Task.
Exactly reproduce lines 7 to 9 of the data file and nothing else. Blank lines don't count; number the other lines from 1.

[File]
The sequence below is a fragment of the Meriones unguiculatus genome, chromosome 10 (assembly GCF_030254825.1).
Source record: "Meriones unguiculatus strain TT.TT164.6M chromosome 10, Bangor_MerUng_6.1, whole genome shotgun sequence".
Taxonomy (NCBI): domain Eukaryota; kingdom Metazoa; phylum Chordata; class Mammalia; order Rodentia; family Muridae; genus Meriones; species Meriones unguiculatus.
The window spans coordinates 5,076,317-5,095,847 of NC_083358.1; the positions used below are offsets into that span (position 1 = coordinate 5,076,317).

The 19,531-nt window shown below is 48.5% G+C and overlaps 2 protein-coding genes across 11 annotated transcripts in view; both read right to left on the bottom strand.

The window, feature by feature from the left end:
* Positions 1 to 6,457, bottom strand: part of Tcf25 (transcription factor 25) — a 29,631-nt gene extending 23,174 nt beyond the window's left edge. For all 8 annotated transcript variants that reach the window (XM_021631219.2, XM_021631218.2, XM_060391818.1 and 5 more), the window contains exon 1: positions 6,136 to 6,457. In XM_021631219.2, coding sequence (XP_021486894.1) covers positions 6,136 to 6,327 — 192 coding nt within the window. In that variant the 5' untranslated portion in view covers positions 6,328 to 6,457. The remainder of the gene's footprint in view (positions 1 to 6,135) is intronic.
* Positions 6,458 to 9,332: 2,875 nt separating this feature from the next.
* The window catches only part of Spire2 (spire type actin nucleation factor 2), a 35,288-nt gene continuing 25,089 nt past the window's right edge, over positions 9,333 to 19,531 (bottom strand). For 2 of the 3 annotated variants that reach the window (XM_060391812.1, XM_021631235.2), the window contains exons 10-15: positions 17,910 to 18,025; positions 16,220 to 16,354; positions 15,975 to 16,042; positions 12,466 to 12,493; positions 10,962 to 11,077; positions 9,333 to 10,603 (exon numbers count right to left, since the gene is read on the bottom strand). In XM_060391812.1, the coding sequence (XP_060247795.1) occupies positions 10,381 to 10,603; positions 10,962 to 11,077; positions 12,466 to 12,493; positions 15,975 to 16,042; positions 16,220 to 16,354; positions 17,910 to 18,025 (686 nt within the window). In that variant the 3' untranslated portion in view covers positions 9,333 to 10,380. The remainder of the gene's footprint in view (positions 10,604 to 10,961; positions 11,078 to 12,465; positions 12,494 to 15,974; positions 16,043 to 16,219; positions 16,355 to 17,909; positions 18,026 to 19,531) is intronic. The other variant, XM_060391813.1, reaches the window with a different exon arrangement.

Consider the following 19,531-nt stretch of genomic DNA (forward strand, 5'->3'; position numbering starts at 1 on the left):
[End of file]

* Positions 1 to 6,457, bottom strand: part of Tcf25 (transcription factor 25) — a 29,631-nt gene extending 23,174 nt beyond the window's left edge. For all 8 annotated transcript variants that reach the window (XM_021631219.2, XM_021631218.2, XM_060391818.1 and 5 more), the window contains exon 1: positions 6,136 to 6,457. In XM_021631219.2, coding sequence (XP_021486894.1) covers positions 6,136 to 6,327 — 192 coding nt within the window. In that variant the 5' untranslated portion in view covers positions 6,328 to 6,457. The remainder of the gene's footprint in view (positions 1 to 6,135) is intronic.
* Positions 6,458 to 9,332: 2,875 nt separating this feature from the next.
* The window catches only part of Spire2 (spire type actin nucleation factor 2), a 35,288-nt gene continuing 25,089 nt past the window's right edge, over positions 9,333 to 19,531 (bottom strand). For 2 of the 3 annotated variants that reach the window (XM_060391812.1, XM_021631235.2), the window contains exons 10-15: positions 17,910 to 18,025; positions 16,220 to 16,354; positions 15,975 to 16,042; positions 12,466 to 12,493; positions 10,962 to 11,077; positions 9,333 to 10,603 (exon numbers count right to left, since the gene is read on the bottom strand). In XM_060391812.1, the coding sequence (XP_060247795.1) occupies positions 10,381 to 10,603; positions 10,962 to 11,077; positions 12,466 to 12,493; positions 15,975 to 16,042; positions 16,220 to 16,354; positions 17,910 to 18,025 (686 nt within the window). In that variant the 3' untranslated portion in view covers positions 9,333 to 10,380. The remainder of the gene's footprint in view (positions 10,604 to 10,961; positions 11,078 to 12,465; positions 12,494 to 15,974; positions 16,043 to 16,219; positions 16,355 to 17,909; positions 18,026 to 19,531) is intronic. The other variant, XM_060391813.1, reaches the window with a different exon arrangement.